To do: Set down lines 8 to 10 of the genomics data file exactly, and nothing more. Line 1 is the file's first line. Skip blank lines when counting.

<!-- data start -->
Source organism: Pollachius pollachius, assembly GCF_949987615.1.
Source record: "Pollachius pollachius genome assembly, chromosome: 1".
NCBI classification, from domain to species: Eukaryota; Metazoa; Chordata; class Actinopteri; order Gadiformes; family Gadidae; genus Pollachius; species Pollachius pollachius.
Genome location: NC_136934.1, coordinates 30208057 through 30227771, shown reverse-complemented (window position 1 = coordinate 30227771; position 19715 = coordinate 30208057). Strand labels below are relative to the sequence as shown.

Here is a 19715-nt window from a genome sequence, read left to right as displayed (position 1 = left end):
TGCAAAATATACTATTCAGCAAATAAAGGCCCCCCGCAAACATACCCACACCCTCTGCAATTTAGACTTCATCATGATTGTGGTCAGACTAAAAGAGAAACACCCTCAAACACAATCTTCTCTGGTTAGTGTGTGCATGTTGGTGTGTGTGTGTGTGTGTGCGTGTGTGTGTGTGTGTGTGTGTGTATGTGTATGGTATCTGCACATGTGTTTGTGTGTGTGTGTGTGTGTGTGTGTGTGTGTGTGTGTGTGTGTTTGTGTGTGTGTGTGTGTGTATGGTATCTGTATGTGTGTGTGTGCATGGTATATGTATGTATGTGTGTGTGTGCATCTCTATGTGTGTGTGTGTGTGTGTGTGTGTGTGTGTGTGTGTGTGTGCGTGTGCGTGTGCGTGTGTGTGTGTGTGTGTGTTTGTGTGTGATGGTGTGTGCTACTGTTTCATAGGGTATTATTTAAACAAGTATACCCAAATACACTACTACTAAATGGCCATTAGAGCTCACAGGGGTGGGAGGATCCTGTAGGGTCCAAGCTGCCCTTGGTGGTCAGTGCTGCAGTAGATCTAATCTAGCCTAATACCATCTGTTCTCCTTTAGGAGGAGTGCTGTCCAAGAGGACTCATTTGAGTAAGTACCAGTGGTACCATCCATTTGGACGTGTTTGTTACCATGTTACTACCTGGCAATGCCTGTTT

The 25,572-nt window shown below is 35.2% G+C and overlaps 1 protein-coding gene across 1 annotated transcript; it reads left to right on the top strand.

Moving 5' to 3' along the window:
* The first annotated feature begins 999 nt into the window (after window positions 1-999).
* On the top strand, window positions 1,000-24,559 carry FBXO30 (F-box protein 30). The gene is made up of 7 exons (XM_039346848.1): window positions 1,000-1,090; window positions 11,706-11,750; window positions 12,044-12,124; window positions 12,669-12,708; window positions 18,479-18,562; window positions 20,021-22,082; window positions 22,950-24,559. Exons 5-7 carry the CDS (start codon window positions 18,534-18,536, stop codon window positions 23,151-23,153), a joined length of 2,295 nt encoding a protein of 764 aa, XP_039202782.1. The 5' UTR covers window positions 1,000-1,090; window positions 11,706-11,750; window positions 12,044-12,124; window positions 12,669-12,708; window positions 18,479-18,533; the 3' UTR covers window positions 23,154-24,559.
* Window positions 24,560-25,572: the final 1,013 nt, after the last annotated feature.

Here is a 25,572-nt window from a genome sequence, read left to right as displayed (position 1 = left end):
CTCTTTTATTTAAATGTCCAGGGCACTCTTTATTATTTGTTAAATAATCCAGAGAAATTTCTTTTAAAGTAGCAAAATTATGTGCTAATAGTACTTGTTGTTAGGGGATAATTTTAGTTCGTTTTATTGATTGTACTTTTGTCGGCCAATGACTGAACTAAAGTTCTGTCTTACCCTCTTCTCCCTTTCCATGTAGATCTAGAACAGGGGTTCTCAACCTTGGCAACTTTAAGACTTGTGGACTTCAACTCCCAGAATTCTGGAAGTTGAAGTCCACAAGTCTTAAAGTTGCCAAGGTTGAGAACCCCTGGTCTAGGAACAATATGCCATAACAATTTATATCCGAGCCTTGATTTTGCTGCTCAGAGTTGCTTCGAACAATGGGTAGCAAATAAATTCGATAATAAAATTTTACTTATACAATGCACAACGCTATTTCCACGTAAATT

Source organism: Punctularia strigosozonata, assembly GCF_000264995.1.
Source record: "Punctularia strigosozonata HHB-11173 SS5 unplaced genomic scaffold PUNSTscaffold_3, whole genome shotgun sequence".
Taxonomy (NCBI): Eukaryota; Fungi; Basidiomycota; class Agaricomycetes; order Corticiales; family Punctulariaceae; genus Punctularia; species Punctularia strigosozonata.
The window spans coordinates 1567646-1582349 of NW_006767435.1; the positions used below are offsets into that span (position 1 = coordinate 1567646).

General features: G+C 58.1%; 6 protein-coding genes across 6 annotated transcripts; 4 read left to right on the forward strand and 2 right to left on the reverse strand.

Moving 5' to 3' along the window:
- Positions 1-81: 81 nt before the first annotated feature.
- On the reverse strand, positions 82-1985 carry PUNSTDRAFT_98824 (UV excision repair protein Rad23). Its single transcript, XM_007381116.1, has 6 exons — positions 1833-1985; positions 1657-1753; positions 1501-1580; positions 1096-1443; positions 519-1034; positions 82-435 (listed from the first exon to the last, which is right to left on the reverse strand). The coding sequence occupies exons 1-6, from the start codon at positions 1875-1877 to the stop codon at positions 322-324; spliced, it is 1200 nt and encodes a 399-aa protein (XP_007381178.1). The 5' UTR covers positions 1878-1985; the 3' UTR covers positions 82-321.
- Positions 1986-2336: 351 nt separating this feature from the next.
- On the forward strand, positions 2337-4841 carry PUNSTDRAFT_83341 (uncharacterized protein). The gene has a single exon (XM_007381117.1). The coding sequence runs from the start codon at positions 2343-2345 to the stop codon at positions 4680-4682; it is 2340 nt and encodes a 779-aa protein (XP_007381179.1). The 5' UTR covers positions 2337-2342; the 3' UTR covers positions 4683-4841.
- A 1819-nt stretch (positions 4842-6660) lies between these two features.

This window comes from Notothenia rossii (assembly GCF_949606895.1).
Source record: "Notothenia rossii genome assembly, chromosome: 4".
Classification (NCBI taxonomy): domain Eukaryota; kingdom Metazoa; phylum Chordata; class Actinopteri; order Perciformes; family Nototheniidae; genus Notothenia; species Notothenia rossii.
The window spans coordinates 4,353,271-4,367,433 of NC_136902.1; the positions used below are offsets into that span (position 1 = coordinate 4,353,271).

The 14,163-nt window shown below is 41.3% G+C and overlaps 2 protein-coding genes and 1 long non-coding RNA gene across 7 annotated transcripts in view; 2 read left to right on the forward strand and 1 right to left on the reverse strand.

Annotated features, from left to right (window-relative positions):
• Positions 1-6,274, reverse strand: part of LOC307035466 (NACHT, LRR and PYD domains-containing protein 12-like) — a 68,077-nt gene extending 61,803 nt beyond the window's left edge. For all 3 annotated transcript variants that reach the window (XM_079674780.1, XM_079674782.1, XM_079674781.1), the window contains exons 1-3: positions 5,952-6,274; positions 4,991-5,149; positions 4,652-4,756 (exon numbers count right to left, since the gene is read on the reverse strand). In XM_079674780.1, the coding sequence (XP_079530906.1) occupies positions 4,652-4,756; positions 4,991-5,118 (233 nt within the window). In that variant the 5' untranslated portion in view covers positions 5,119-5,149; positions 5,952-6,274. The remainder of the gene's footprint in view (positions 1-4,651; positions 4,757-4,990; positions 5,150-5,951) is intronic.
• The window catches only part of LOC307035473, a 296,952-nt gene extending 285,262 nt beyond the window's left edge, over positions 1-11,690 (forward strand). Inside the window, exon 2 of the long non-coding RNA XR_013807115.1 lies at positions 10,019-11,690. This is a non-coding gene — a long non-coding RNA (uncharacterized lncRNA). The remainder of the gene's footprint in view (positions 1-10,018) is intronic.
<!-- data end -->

Moving 5' to 3' along the window:
* The first annotated feature begins 999 nt into the window (after window positions 1-999).
* On the top strand, window positions 1,000-24,559 carry FBXO30 (F-box protein 30). The gene is made up of 7 exons (XM_039346848.1): window positions 1,000-1,090; window positions 11,706-11,750; window positions 12,044-12,124; window positions 12,669-12,708; window positions 18,479-18,562; window positions 20,021-22,082; window positions 22,950-24,559. Exons 5-7 carry the CDS (start codon window positions 18,534-18,536, stop codon window positions 23,151-23,153), a joined length of 2,295 nt encoding a protein of 764 aa, XP_039202782.1. The 5' UTR covers window positions 1,000-1,090; window positions 11,706-11,750; window positions 12,044-12,124; window positions 12,669-12,708; window positions 18,479-18,533; the 3' UTR covers window positions 23,154-24,559.